Who Should Care? Thankfully, Many People

The Khronos Group has made three announcements today: Vulkan (their competitor to DirectX 12), OpenCL 2.1, and SPIR-V. Because there is actually significant overlap, we will discuss them in a single post rather than splitting them up. Each has a role in the overall goal to access and utilize graphics and compute devices.

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Before we get into what everything is and does, let's give you a little tease to keep you reading. First, Khronos designs their technologies to be self-reliant. As such, while there will be some minimum hardware requirements, the OS pretty much just needs to have a driver model. Vulkan will not be limited to Windows 10 and similar operating systems. If a graphics vendor wants to go through the trouble, which is a gigantic if, Vulkan can be shimmed into Windows 8.x, Windows 7, possibly Windows Vista despite its quirks, and maybe even Windows XP. The words “and beyond” came up after Windows XP, but don't hold your breath for Windows ME or anything. Again, the further back in Windows versions you get, the larger the “if” becomes but at least the API will not have any “artificial limitations”.

Outside of Windows, the Khronos Group is the dominant API curator. Expect Vulkan on Linux, Mac, mobile operating systems, embedded operating systems, and probably a few toasters somewhere.

On that topic: there will not be a “Vulkan ES”. Vulkan is Vulkan, and it will run on desktop, mobile, VR, consoles that are open enough, and even cars and robotics. From a hardware side, the API requires a minimum of OpenGL ES 3.1 support. This is fairly high-end for mobile GPUs, but it is the first mobile spec to require compute shaders, which are an essential component of Vulkan. The presenter did not state a minimum hardware requirement for desktop GPUs, but he treated it like a non-issue. Graphics vendors will need to be the ones making the announcements in the end, though.

Before we go further, some background is necessary. Read on for that and lots more!

Using the embedded HD7850 to spot the next generation of gamers in the womb

Subject: General Tech | January 12, 2015 - 01:29 PM |
Tagged: ultrasound, opencl, hd 7850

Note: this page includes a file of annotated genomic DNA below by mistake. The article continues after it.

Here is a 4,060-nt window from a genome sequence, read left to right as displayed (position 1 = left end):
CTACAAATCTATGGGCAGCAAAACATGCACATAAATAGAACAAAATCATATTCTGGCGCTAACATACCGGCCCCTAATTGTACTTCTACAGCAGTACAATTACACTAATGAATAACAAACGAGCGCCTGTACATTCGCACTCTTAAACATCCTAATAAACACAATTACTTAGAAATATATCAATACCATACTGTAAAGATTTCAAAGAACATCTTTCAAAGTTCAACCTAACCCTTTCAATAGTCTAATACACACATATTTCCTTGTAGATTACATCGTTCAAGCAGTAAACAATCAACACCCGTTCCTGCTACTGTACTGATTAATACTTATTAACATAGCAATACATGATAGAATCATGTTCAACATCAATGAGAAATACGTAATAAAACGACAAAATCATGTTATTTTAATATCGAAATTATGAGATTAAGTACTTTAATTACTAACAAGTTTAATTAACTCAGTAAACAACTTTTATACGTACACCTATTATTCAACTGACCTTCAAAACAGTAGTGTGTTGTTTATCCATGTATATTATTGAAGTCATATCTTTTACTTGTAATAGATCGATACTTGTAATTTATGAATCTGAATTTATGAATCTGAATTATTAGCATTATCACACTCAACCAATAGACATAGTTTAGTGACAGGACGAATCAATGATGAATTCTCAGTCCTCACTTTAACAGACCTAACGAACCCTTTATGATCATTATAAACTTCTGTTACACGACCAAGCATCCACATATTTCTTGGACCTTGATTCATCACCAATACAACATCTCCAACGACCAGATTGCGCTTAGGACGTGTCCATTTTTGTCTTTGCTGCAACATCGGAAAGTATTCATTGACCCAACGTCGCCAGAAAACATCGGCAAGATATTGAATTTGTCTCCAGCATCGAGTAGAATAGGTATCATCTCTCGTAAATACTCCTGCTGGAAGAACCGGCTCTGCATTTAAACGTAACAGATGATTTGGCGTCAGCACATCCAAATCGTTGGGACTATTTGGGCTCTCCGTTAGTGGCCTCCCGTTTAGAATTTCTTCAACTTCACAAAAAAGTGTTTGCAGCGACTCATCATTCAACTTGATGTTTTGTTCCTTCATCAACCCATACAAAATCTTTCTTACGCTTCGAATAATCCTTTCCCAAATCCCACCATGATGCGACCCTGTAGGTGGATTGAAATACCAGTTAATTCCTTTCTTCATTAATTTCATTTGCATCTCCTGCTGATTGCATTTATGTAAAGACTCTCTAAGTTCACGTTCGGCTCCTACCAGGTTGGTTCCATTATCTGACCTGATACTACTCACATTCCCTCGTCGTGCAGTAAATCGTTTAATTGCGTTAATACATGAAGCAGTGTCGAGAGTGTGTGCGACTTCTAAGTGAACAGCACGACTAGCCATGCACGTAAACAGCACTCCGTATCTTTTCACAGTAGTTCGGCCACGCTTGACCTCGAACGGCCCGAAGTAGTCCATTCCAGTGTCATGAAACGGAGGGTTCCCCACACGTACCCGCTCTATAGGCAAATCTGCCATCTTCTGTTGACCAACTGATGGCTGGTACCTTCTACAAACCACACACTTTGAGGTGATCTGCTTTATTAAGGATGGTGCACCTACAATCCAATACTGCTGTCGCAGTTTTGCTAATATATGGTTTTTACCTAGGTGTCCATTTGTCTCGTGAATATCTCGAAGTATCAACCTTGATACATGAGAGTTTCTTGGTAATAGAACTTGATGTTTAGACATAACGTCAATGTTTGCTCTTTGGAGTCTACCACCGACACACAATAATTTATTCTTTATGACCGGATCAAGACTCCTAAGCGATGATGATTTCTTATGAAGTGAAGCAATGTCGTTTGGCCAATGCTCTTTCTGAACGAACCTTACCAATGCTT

The new bk3000 Ultrasound System from Analogic will use an embedded HD7850 and OpenCL to triple the quality of the information the ultrasound reveals.  This will allow ultrasounds to reveal anatomical detail and micro-vascularization that was not available with previous ultrasound technology and could even enable Gamegaters to locate their own heads with the use of the E14C4t transducer.  The most familiar usage of ultrasound is for displaying a fetus in utero but there are far more medical uses for this type of (mostly) non-invasive scan and the increase in detail and the transformation abilities that Open CL brings will not only make it more effective but could expand the usefulness of ultrasounds as a diagnostic tool.  As we at PC Perspective continue to age we are very appreciative of advances such as this, especially if we can get a split screen that allows us to do a little light gaming while the doctors poke and prod!

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SUNNYVALE, Calif. — Jan. 12, 2015 — AMD (NASDAQ:AMD) today announced that the AMD Embedded Radeon HD 7850 GPU is enabling cutting-edge application performance for the BK Ultrasound, powered by Analogic, bk3000 ultrasound system. Analogic is a leader in developing healthcare and security technology solutions to advance the practice of medicine to save lives.

“The AMD Embedded Radeon HD 7850 GPU with OpenCL provides a powerful and efficient pairing,” said Cameron Swen, segment marketing manager, medical applications, AMD Embedded Solutions. “This product is yet another proof point to AMD’s dedication to the healthcare segment through its technology, which helps facilitate crisp, detailed medical image visualization and other advanced graphics-driven capabilities, helping doctors provide improved care for patients.”